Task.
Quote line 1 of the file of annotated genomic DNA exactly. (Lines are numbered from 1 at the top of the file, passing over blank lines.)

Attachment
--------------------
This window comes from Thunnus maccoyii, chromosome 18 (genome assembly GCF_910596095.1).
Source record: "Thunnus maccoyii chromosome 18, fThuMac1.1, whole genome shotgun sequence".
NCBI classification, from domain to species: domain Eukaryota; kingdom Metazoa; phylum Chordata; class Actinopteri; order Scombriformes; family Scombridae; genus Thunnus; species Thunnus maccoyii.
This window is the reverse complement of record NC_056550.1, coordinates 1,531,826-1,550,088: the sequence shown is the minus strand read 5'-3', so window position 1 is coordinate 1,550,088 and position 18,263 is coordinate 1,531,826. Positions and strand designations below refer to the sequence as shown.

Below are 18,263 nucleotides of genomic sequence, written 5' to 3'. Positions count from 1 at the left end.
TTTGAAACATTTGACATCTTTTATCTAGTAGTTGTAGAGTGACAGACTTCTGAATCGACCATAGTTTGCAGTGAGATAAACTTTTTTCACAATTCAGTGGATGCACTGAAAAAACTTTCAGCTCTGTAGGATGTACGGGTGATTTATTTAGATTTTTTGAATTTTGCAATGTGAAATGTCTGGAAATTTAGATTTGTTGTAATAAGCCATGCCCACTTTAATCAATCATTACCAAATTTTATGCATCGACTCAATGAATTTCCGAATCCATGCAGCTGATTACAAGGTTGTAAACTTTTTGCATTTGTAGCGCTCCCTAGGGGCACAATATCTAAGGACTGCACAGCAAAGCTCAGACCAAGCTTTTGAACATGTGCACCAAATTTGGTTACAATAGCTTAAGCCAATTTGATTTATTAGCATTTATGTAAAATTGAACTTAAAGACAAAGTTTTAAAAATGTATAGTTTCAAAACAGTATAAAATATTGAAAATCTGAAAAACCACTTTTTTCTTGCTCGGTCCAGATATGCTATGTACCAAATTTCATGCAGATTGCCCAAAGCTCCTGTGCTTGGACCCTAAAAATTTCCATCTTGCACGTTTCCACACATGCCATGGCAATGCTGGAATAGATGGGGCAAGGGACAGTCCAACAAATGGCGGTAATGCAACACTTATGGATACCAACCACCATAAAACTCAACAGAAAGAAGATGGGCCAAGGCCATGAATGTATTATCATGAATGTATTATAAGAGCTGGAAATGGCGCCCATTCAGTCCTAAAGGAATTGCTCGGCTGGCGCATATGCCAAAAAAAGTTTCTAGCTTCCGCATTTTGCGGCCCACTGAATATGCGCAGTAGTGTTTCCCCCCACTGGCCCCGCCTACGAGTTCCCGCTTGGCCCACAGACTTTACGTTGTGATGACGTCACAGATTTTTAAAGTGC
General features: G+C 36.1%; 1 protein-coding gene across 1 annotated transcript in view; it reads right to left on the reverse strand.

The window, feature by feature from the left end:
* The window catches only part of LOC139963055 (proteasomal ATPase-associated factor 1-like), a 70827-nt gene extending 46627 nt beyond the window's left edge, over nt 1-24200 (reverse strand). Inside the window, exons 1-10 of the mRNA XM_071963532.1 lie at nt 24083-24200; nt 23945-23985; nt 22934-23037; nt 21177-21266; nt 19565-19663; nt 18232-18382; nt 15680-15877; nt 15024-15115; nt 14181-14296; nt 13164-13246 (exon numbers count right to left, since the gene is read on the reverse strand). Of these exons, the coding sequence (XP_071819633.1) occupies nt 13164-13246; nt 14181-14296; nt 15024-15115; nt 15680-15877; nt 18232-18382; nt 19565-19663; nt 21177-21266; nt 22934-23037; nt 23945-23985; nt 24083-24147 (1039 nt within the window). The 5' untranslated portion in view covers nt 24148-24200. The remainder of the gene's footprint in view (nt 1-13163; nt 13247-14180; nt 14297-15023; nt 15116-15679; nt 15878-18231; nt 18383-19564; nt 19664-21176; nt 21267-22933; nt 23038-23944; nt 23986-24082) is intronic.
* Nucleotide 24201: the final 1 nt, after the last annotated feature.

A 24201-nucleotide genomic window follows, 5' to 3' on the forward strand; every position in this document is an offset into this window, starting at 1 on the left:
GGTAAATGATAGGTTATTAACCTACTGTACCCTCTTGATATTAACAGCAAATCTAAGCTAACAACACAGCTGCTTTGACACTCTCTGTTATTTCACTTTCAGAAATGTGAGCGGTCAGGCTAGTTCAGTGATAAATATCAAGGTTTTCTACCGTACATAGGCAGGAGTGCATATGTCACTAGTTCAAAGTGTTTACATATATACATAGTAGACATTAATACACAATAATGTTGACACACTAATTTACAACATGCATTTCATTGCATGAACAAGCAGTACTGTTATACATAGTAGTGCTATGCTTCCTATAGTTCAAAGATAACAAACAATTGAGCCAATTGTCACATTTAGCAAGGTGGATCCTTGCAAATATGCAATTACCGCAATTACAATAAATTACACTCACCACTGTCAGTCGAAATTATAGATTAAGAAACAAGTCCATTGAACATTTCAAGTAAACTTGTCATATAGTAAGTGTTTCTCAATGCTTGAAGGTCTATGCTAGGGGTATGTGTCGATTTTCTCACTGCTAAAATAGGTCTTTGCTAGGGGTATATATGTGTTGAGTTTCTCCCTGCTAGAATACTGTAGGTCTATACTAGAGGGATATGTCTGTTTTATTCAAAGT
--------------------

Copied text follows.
This window comes from Thunnus maccoyii, chromosome 18 (genome assembly GCF_910596095.1).